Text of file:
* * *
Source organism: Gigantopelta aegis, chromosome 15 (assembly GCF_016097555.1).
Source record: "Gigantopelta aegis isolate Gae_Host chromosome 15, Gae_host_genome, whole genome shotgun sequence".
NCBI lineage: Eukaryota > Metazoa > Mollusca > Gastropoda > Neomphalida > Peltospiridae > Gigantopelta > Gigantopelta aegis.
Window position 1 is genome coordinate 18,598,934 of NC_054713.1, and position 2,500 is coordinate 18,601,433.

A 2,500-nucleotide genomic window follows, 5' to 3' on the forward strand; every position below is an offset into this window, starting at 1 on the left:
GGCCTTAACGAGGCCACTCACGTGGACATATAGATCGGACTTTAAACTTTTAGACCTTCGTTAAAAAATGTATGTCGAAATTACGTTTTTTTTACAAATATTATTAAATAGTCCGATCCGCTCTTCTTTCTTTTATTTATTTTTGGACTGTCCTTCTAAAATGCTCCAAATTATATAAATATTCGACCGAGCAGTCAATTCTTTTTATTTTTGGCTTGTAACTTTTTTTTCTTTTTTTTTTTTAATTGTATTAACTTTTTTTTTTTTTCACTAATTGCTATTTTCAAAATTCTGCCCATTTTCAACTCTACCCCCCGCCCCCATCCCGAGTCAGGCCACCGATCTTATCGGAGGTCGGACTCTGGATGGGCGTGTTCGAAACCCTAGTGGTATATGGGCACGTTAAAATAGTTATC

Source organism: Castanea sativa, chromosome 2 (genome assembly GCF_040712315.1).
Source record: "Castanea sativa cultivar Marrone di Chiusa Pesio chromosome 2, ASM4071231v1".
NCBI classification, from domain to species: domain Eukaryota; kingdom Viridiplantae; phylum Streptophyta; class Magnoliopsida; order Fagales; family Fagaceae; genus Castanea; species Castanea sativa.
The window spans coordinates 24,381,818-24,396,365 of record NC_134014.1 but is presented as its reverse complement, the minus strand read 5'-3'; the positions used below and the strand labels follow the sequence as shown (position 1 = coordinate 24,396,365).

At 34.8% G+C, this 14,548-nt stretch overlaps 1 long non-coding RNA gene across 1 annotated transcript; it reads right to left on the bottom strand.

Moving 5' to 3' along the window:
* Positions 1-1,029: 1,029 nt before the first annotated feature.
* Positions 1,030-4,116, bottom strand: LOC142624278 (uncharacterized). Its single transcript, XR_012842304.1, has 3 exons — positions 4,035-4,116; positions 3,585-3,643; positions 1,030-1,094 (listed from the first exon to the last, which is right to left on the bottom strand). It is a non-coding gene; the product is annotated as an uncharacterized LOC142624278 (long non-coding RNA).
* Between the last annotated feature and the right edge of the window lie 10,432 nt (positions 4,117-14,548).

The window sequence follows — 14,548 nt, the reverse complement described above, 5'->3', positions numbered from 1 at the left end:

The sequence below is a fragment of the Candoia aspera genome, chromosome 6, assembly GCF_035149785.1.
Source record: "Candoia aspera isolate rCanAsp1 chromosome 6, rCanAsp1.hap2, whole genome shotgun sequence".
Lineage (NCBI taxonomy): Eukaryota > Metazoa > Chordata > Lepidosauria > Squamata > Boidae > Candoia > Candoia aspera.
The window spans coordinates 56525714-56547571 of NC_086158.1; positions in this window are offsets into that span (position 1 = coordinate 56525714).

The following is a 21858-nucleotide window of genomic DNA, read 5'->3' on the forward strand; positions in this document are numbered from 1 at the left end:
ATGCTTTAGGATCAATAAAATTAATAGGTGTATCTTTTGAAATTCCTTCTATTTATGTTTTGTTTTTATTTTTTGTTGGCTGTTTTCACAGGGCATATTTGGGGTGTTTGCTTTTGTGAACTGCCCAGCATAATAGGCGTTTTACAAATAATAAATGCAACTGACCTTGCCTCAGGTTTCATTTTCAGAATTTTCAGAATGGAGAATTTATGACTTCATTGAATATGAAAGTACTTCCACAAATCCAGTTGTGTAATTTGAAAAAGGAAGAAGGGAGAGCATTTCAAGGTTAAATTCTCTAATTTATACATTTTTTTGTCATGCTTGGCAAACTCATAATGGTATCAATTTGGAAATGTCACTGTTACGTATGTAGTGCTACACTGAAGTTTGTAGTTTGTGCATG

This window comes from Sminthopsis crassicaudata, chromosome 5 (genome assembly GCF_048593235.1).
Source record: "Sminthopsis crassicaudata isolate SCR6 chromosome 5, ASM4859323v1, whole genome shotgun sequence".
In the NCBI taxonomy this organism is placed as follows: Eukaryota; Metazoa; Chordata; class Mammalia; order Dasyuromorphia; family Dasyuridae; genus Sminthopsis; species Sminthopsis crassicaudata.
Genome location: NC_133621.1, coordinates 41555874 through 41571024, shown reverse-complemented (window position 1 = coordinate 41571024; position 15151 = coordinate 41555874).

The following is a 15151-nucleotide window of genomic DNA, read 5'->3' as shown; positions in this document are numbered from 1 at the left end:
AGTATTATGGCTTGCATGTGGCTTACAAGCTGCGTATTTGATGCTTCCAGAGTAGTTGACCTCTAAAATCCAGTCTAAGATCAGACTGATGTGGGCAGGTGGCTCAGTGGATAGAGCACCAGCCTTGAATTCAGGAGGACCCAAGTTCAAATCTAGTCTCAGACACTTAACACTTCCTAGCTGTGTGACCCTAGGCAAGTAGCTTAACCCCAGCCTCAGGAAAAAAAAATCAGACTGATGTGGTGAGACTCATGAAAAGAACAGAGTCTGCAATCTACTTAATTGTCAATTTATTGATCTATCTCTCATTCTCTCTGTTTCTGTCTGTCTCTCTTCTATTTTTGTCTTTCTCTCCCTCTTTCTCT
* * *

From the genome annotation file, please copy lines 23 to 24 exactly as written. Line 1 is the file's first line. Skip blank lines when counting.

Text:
This window comes from Sminthopsis crassicaudata, chromosome 5 (genome assembly GCF_048593235.1).
Source record: "Sminthopsis crassicaudata isolate SCR6 chromosome 5, ASM4859323v1, whole genome shotgun sequence".